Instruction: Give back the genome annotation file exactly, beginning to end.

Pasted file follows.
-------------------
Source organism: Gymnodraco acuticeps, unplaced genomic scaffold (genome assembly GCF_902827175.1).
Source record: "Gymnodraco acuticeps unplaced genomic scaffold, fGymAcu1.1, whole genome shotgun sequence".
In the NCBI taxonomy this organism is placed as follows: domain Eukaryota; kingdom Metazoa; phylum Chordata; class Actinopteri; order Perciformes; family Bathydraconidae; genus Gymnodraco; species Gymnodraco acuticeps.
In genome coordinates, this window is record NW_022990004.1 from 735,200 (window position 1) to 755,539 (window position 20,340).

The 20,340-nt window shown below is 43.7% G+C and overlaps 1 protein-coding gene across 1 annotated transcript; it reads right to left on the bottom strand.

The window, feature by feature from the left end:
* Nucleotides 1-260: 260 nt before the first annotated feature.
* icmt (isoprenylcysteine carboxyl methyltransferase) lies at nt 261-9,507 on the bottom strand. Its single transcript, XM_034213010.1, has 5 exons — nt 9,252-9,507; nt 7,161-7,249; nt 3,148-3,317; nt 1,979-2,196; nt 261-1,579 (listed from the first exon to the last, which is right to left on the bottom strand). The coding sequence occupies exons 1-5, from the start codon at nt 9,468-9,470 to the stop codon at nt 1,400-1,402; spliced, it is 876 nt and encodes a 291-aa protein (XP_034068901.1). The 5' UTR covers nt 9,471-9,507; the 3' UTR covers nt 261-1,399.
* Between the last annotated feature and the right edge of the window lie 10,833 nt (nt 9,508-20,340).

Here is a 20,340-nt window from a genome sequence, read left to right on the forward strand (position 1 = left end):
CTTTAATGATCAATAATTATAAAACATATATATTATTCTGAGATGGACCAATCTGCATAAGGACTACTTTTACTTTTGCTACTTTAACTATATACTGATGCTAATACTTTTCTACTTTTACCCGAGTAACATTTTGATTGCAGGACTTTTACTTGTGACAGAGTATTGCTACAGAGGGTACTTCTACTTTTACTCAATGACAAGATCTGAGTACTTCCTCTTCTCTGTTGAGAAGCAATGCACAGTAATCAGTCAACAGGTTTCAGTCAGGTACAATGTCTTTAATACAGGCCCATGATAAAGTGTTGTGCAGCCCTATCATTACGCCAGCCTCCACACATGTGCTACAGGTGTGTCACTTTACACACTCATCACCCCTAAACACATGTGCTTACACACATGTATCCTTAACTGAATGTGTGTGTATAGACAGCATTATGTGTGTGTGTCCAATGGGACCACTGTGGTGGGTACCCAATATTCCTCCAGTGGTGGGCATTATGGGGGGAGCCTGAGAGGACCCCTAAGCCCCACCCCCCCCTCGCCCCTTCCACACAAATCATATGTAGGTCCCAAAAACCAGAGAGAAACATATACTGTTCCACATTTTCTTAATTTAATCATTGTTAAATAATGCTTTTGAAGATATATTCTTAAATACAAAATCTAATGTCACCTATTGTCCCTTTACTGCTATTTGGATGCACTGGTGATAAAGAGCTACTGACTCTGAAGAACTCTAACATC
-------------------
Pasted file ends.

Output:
Source organism: Gymnodraco acuticeps, unplaced genomic scaffold (genome assembly GCF_902827175.1).
Source record: "Gymnodraco acuticeps unplaced genomic scaffold, fGymAcu1.1, whole genome shotgun sequence".
In the NCBI taxonomy this organism is placed as follows: domain Eukaryota; kingdom Metazoa; phylum Chordata; class Actinopteri; order Perciformes; family Bathydraconidae; genus Gymnodraco; species Gymnodraco acuticeps.
In genome coordinates, this window is record NW_022990004.1 from 735,200 (window position 1) to 755,539 (window position 20,340).

The 20,340-nt window shown below is 43.7% G+C and overlaps 1 protein-coding gene across 1 annotated transcript; it reads right to left on the bottom strand.

The window, feature by feature from the left end:
* Nucleotides 1-260: 260 nt before the first annotated feature.
* icmt (isoprenylcysteine carboxyl methyltransferase) lies at nt 261-9,507 on the bottom strand. Its single transcript, XM_034213010.1, has 5 exons — nt 9,252-9,507; nt 7,161-7,249; nt 3,148-3,317; nt 1,979-2,196; nt 261-1,579 (listed from the first exon to the last, which is right to left on the bottom strand). The coding sequence occupies exons 1-5, from the start codon at nt 9,468-9,470 to the stop codon at nt 1,400-1,402; spliced, it is 876 nt and encodes a 291-aa protein (XP_034068901.1). The 5' UTR covers nt 9,471-9,507; the 3' UTR covers nt 261-1,399.
* Between the last annotated feature and the right edge of the window lie 10,833 nt (nt 9,508-20,340).

Here is a 20,340-nt window from a genome sequence, read left to right on the forward strand (position 1 = left end):
CTTTAATGATCAATAATTATAAAACATATATATTATTCTGAGATGGACCAATCTGCATAAGGACTACTTTTACTTTTGCTACTTTAACTATATACTGATGCTAATACTTTTCTACTTTTACCCGAGTAACATTTTGATTGCAGGACTTTTACTTGTGACAGAGTATTGCTACAGAGGGTACTTCTACTTTTACTCAATGACAAGATCTGAGTACTTCCTCTTCTCTGTTGAGAAGCAATGCACAGTAATCAGTCAACAGGTTTCAGTCAGGTACAATGTCTTTAATACAGGCCCATGATAAAGTGTTGTGCAGCCCTATCATTACGCCAGCCTCCACACATGTGCTACAGGTGTGTCACTTTACACACTCATCACCCCTAAACACATGTGCTTACACACATGTATCCTTAACTGAATGTGTGTGTATAGACAGCATTATGTGTGTGTGTCCAATGGGACCACTGTGGTGGGTACCCAATATTCCTCCAGTGGTGGGCATTATGGGGGGAGCCTGAGAGGACCCCTAAGCCCCACCCCCCCCTCGCCCCTTCCACACAAATCATATGTAGGTCCCAAAAACCAGAGAGAAACATATACTGTTCCACATTTTCTTAATTTAATCATTGTTAAATAATGCTTTTGAAGATATATTCTTAAATACAAAATCTAATGTCACCTATTGTCCCTTTACTGCTATTTGGATGCACTGGTGATAAAGAGCTACTGACTCTGAAGAACTCTAACATC